39th Congress: Republican majorities in both houses
Terms to know: emancipate
It’s August 1865, and the bloodiest war in American history has been over for only a few months, with President Lincoln assassinated just four months ago.
The entire nation has barely begun to define, let alone understand, what a reunified country will look like, what emancipation means, and how they will create a new chapter in history: a post-Civil War, multiracial democracy.
The South is now occupied by the Army of the United States, and much of it is in ruins. The presence of troops on the ground has allowed President Lincoln to enforce the freedom of Black people in the former Confederacy (even though he had declared them free two years ago in the Emancipation Proclamation).
Tennessee, however, has been under Union control since before 1863, so the Proclamation did not apply there. The Military Governor of Tennessee decided himself to proclaim unconditional freedom for Tennessee’s enslaved people back in October 1864.
The “Freedmen’s Bureau” is the nickname for a new U.S. Bureau of Refugees, Freedmen and Abandoned Lands that Congress created in 1865. The bureau is attempting to settle black Southerners on lands confiscated or abandoned from the South’s rebellion. They are also establishing schools for newly freed people, and attempting to provide housing, medicine, and food in the chaos of the ruins of war and a destroyed plantation economy.
People now free from enslavement are quickly exploring all the opportunities that would come with being full citizens of the United States. Truly enjoying liberty means finding some means of economic independence — to obtain a parcel of land or otherwise benefit from their own labor — as Jourdon Anderson made clear in this letter to his former slavemaster in Big Spring, TN.
Like Mr. Anderson, many freedpeople in 1865 are arguing that they are entitled to land in return for their years of unpaid labor. Black southerners understand the value of their own labor. They look to the federal government to extend and enforce their access to land and some means of economic opportunity, like Congress has done recently with Civil War Pensions and the Homestead Act of 1862 to other citizens.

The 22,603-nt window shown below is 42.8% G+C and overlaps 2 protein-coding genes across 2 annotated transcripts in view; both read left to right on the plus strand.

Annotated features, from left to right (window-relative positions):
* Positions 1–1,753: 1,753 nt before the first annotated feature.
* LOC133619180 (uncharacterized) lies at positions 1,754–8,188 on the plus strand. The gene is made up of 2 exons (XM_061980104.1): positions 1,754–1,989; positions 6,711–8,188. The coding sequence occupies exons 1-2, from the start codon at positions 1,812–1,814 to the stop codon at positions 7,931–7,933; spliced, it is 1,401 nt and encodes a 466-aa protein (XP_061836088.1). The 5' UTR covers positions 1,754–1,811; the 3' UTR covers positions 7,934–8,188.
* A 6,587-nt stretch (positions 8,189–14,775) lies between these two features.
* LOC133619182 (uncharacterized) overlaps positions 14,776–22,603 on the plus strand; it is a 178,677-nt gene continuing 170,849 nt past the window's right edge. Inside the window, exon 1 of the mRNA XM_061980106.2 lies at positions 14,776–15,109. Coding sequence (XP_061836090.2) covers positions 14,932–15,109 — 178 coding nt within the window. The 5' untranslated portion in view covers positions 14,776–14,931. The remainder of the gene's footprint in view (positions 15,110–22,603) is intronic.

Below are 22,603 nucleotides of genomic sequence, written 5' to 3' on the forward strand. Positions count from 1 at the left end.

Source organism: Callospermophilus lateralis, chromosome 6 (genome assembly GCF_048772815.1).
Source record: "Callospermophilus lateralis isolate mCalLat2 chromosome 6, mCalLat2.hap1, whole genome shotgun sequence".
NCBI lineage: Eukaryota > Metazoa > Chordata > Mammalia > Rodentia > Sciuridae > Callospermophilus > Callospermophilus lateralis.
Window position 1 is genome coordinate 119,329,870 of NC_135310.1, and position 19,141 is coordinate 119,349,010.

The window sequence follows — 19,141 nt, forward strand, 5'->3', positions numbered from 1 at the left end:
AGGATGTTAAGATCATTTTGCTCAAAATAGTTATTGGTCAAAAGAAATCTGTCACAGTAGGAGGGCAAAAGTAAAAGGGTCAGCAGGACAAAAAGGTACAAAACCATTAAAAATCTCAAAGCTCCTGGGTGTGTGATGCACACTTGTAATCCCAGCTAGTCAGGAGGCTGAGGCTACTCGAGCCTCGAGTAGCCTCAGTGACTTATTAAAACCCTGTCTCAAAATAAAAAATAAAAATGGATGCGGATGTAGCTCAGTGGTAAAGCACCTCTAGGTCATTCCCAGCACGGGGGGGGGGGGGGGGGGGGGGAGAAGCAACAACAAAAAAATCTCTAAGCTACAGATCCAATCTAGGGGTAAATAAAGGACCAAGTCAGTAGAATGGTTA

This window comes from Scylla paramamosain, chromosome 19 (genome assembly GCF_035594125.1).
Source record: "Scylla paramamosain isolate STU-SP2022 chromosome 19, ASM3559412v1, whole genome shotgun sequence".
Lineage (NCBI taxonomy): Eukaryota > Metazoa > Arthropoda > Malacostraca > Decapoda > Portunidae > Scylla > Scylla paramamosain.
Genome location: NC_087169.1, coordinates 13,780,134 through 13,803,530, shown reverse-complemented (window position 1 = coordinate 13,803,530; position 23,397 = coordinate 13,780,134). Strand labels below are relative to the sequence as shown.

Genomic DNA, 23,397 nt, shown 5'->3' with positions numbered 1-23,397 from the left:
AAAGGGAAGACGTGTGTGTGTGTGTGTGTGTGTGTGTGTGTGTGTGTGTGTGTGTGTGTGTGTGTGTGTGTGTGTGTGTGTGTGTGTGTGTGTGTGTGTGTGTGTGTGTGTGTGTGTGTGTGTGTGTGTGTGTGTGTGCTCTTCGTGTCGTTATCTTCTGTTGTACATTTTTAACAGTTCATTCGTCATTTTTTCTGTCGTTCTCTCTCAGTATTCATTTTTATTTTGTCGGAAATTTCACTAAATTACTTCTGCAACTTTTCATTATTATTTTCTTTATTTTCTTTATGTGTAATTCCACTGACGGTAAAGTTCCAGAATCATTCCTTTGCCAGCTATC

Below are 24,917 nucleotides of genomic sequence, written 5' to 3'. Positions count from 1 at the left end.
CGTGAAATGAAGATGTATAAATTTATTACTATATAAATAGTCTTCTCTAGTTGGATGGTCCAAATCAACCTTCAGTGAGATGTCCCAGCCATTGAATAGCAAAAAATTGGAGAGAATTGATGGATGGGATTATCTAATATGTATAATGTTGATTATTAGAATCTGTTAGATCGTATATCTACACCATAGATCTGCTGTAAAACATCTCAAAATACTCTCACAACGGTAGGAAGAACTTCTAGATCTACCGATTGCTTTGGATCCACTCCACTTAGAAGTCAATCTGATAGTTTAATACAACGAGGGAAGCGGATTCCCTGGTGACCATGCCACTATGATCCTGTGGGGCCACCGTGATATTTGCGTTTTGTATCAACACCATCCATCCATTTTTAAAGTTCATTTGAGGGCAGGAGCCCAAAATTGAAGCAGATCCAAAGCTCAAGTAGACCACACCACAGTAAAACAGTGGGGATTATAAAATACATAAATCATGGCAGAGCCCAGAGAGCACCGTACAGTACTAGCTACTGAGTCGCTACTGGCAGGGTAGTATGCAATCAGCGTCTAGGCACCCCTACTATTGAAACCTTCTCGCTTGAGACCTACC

Meanwhile, black Americans are building a new future. Thousands of people have taken to the roads to find work and to reunite their families. In new communities, they construct their own schools and establish their own churches outside white control on the plantation. It is a time of immense promise and hope in America, amid uncertainty.
Dayton, Ohio, August 7, 1865
To my old Master, Colonel P.H. Anderson, Big Spring, Tennessee.
Sir: I got your letter, and was glad to find you had not forgotten Jourdon, and that you wanted me to come back and live with you again, promising to do better for me than anybody else can. I have often felt uneasy about you. I thought the Yankees would have hung you long before this, for harboring Rebs they found at your house. I suppose they never heard about your going to Colonel Martin’s to kill the Union soldier that was left by his company in their stable. Although you shot at me twice before I left you, I did not want to hear of your being hurt, and am glad you are still living. It would do me good to go back to the dear old home again, and see Miss Mary and Miss Martha and Allen, Esther, Green, and Lee. Give my love to them all, and tell them I hope we will meet in the better world, if not in this. I would have gone back to see you all when I was working in the Nashville Hospital, but one of the neighbors told me Henry intended to shoot me if he ever got a chance.